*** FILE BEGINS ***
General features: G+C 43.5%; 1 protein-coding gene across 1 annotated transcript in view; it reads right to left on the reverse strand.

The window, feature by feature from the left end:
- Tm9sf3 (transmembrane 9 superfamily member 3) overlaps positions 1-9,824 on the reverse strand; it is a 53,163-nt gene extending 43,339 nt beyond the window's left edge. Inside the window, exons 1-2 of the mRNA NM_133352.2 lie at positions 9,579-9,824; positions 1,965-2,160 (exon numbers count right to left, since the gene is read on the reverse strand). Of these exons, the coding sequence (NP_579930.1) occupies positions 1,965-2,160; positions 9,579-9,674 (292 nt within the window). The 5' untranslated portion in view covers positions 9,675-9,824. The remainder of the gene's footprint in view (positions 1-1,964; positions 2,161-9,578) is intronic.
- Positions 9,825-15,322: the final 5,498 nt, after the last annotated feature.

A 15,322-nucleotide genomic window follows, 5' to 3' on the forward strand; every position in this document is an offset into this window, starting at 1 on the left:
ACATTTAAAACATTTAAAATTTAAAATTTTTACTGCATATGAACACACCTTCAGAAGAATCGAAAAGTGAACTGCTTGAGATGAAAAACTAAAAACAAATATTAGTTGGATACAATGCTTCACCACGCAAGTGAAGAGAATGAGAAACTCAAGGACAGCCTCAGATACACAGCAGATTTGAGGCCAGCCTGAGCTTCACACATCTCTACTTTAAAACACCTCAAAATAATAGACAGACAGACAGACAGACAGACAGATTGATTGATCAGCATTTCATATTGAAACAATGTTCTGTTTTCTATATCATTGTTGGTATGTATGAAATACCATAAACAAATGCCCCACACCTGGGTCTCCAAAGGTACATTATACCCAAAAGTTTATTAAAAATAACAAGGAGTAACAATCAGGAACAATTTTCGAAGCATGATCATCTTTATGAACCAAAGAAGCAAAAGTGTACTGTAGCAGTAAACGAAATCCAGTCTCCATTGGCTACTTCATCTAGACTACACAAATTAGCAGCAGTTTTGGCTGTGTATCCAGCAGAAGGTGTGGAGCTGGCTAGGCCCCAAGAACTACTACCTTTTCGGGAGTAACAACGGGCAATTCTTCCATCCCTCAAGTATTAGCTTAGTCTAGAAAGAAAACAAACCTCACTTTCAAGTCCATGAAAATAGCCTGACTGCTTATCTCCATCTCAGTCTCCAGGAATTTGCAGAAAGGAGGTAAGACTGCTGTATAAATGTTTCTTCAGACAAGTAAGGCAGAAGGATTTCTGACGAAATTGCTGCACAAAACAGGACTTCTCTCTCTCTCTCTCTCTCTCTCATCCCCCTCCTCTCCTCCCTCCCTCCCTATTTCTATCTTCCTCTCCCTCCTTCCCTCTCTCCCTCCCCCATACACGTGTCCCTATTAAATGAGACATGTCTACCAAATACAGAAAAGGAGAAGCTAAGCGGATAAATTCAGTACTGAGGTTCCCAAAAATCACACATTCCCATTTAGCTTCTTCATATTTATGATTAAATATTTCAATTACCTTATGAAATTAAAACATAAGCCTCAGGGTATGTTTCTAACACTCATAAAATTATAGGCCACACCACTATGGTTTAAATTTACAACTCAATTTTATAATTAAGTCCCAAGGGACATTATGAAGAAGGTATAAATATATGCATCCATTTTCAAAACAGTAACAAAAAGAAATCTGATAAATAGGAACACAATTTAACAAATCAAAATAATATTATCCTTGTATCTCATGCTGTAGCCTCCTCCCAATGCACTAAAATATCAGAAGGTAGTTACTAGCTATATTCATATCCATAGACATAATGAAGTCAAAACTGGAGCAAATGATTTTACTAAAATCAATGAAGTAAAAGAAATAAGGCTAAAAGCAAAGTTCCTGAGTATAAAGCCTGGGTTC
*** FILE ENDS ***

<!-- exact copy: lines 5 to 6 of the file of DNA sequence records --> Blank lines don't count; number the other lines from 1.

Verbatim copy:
A 15,322-nucleotide genomic window follows, 5' to 3' on the forward strand; every position in this document is an offset into this window, starting at 1 on the left:
ACATTTAAAACATTTAAAATTTAAAATTTTTACTGCATATGAACACACCTTCAGAAGAATCGAAAAGTGAACTGCTTGAGATGAAAAACTAAAAACAAATATTAGTTGGATACAATGCTTCACCACGCAAGTGAAGAGAATGAGAAACTCAAGGACAGCCTCAGATACACAGCAGATTTGAGGCCAGCCTGAGCTTCACACATCTCTACTTTAAAACACCTCAAAATAATAGACAGACAGACAGACAGACAGACAGATTGATTGATCAGCATTTCATATTGAAACAATGTTCTGTTTTCTATATCATTGTTGGTATGTATGAAATACCATAAACAAATGCCCCACACCTGGGTCTCCAAAGGTACATTATACCCAAAAGTTTATTAAAAATAACAAGGAGTAACAATCAGGAACAATTTTCGAAGCATGATCATCTTTATGAACCAAAGAAGCAAAAGTGTACTGTAGCAGTAAACGAAATCCAGTCTCCATTGGCTACTTCATCTAGACTACACAAATTAGCAGCAGTTTTGGCTGTGTATCCAGCAGAAGGTGTGGAGCTGGCTAGGCCCCAAGAACTACTACCTTTTCGGGAGTAACAACGGGCAATTCTTCCATCCCTCAAGTATTAGCTTAGTCTAGAAAGAAAACAAACCTCACTTTCAAGTCCATGAAAATAGCCTGACTGCTTATCTCCATCTCAGTCTCCAGGAATTTGCAGAAAGGAGGTAAGACTGCTGTATAAATGTTTCTTCAGACAAGTAAGGCAGAAGGATTTCTGACGAAATTGCTGCACAAAACAGGACTTCTCTCTCTCTCTCTCTCTCTCTCATCCCCCTCCTCTCCTCCCTCCCTCCCTATTTCTATCTTCCTCTCCCTCCTTCCCTCTCTCCCTCCCCCATACACGTGTCCCTATTAAATGAGACATGTCTACCAAATACAGAAAAGGAGAAGCTAAGCGGATAAATTCAGTACTGAGGTTCCCAAAAATCACACATTCCCATTTAGCTTCTTCATATTTATGATTAAATATTTCAATTACCTTATGAAATTAAAACATAAGCCTCAGGGTATGTTTCTAACACTCATAAAATTATAGGCCACACCACTATGGTTTAAATTTACAACTCAATTTTATAATTAAGTCCCAAGGGACATTATGAAGAAGGTATAAATATATGCATCCATTTTCAAAACAGTAACAAAAAGAAATCTGATAAATAGGAACACAATTTAACAAATCAAAATAATATTATCCTTGTATCTCATGCTGTAGCCTCCTCCCAATGCACTAAAATATCAGAAGGTAGTTACTAGCTATATTCATATCCATAGACATAATGAAGTCAAAACTGGAGCAAATGATTTTACTAAAATCAATGAAGTAAAAGAAATAAGGCTAAAAGCAAAGTTCCTGAGTATAAAGCCTGGGTTC